The job listing for an Adjunct Assistant Professor was very clear: “The Department of Chemistry and Biochemistry at UCLA is seeking applications for an Adjunct Assistant Professor on a no-salary basis. Applicants should understand that there will be no compensation for this position.
The listing went on to describe what the hiree could expect: “Responsibilities will include: teaching according to the educational needs of the department. Qualified applicants will have a Ph.D. in chemistry, biochemistry or an equivalent discipline and have significant experience and a strong record in teaching chemistry or biochemistry at the college level. The University of California, Los Angeles and the Department of Chemistry and Biochemistry are interested in applicants who are committed to the highest standards of scholarship and professional activity, and to the development of a climate campus that promotes equality and diversity.
Applicants were required to submit a CV, cover letter, teaching statement (and optional research statement), and three to five letters of recommendation.
The reaction to the job description, published on March 4, was intense. Angry emails flooded the inbox of the UCLA chemistry department.
On Twitter, Milan Shrestha, a senior lecturer at Arizona State University, wrote: “Then there is this #UCLA job posting for an Adjunct Adjunct Professor with no pay or compensation. Does this become normal or just an outlier? Surely absurd expectations, but it shows the ugly side of academia thriving in exploitation and hypocrisy.
Riley F. Bernard, assistant professor at the University of Wyoming, wrote: “@UCLA. Are you serious? An ‘unpaid adjunct assistant professor’ but needing a Phd, 3-5 letters of rec + a package that one prepares for a TT job? ! Shame on you for taking advantage of people. Doctoral students are already sufficiently underpaid.
And of course, several people have compared the unpaid position of an academic to a doctorate. the $4 million salary the university pays its head men’s basketball coach, Mick Cronin.
Helena Worthen, co-author with Joe Berry of Power Despite Precariousness: Strategies for Contingent Faculty Movement in Higher Education (Pluto Press), said UCLA’s action was part of a worrying trend.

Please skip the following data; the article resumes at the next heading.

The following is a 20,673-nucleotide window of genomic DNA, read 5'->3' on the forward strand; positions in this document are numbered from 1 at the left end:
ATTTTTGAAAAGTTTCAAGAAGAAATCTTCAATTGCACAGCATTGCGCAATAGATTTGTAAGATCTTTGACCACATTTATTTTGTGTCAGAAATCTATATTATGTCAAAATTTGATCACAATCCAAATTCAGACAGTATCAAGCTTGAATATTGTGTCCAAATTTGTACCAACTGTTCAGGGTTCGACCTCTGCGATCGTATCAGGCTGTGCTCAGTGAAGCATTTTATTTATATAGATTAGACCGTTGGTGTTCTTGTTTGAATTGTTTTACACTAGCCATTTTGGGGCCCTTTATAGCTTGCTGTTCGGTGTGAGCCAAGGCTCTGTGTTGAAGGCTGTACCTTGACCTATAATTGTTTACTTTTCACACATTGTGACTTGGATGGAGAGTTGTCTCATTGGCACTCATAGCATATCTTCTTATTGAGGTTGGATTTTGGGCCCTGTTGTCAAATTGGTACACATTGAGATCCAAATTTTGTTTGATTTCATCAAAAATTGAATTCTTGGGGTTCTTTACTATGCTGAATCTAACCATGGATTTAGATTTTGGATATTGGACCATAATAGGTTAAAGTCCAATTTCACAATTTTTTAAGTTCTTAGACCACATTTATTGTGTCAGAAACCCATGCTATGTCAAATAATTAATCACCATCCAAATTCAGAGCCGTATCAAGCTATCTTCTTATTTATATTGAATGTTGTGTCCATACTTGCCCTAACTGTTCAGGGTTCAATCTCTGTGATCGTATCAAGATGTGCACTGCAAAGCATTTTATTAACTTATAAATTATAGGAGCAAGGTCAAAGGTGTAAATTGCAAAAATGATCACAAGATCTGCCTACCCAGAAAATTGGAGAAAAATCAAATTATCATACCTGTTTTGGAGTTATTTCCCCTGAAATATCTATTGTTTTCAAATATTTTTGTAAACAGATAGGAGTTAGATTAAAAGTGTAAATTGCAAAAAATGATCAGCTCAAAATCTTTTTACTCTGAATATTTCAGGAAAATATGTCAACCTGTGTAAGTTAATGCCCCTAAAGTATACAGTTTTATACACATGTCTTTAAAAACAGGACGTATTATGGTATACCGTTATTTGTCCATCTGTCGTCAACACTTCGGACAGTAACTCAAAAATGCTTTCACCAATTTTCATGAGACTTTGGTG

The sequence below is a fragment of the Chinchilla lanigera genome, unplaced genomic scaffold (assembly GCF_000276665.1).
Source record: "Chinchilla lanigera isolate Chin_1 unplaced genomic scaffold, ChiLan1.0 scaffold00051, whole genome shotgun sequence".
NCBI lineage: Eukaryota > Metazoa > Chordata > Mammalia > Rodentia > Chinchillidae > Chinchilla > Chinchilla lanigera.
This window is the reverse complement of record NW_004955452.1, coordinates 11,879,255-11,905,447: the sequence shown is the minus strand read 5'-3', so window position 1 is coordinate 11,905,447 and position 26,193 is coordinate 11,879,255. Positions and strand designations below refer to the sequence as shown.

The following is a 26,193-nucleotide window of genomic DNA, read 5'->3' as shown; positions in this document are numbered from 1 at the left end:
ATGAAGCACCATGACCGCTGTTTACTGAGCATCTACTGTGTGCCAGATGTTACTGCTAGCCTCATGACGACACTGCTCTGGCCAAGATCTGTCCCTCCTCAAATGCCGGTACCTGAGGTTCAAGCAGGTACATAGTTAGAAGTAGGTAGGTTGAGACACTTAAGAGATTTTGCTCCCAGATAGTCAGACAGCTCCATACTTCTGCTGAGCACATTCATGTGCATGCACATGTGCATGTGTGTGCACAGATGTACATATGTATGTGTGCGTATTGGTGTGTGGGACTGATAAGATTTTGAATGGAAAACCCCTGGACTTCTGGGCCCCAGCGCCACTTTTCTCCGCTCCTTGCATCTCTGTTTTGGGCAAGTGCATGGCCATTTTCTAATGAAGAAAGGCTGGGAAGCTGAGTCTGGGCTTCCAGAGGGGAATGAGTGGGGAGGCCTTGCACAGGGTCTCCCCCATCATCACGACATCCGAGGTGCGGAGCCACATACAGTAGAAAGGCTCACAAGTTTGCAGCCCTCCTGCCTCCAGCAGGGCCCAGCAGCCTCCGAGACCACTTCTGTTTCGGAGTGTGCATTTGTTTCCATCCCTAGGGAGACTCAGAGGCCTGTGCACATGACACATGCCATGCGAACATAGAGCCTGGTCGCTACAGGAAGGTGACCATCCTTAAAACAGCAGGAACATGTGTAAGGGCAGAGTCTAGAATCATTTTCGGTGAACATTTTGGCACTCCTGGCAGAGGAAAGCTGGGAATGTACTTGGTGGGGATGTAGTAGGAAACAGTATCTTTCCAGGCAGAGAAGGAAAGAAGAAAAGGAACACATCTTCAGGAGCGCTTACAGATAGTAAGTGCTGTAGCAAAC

“This is just the most recent example of selling prestige in higher education in exchange for people’s work,” Worthen said. “Gig hiring without pay can put ‘adjunct adjunct professor at UCLA’ on their business card and resume, and that’s the payoff. Until now, unpaid adjunct assignments have mostly been reserved for universities. prestigious private ones… but now it also appears in public higher education.
Bill Kisliuk, director of media relations at UCLA, said the university’s action was not outside the norm in higher education.
“UCLA is committed to providing fair compensation to faculty at the institution. Some positions may be unpaid where individuals are compensated from other sources and formal affiliation with UCLA is required,” he said. “These positions are considered where an individual may derive other benefits from the appointment that advance their fellowship, such as the ability to apply for or maintain grants, mentor students, and engage in research that may benefit society. These arrangements are common in academia and, where formal classroom instruction is a component, compensation for these services is provided based on experience and with an eye toward equity within the unit. .
Before knowing UCLA’s response, Timothy Burke, a history professor at Swarthmore College, posted on Facebook.
“I see a lot of people coming up with explanations that try to rationalize this: it’s for an internal candidate who has a funding stream elsewhere, it’s an attempt to help a candidate coming from industry get the experience teaching that will make it competitive, it’s another insider plan, it’s union busting,” he wrote. “Even the ‘innocent’ explanations are disgusting because no matter what they are, everything this is a *lie*.
“It’s corrupting: it legitimizes the concept of asking for a doctorate. working for free, he scoffs at the idea that a nationally advertised search is intended to seek nationally qualified candidates. That it comes from a state that is supposed to have a liberal policy and respect for public higher education, in a city that is liberal, in a community of supposedly liberal administrators and professors, should say roughly how much is worth all these political alignments when it comes to exploiting labor and corrupting the rules.